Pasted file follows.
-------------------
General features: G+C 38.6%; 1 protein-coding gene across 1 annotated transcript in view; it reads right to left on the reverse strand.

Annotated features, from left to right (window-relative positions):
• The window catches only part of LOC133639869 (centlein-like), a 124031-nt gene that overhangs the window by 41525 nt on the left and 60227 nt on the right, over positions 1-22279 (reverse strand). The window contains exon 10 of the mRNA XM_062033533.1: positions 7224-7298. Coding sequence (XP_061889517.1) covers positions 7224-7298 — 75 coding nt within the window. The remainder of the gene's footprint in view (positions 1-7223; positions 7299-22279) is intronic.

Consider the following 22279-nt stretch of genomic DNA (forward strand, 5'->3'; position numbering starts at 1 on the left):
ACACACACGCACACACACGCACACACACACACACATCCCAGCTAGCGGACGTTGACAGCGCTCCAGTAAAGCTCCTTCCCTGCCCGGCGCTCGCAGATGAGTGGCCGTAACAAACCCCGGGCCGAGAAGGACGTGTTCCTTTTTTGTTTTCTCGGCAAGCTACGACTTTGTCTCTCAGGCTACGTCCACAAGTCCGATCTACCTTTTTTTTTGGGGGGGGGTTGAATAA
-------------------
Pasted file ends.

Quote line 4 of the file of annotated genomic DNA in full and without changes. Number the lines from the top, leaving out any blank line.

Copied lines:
Consider the following 22279-nt stretch of genomic DNA (forward strand, 5'->3'; position numbering starts at 1 on the left):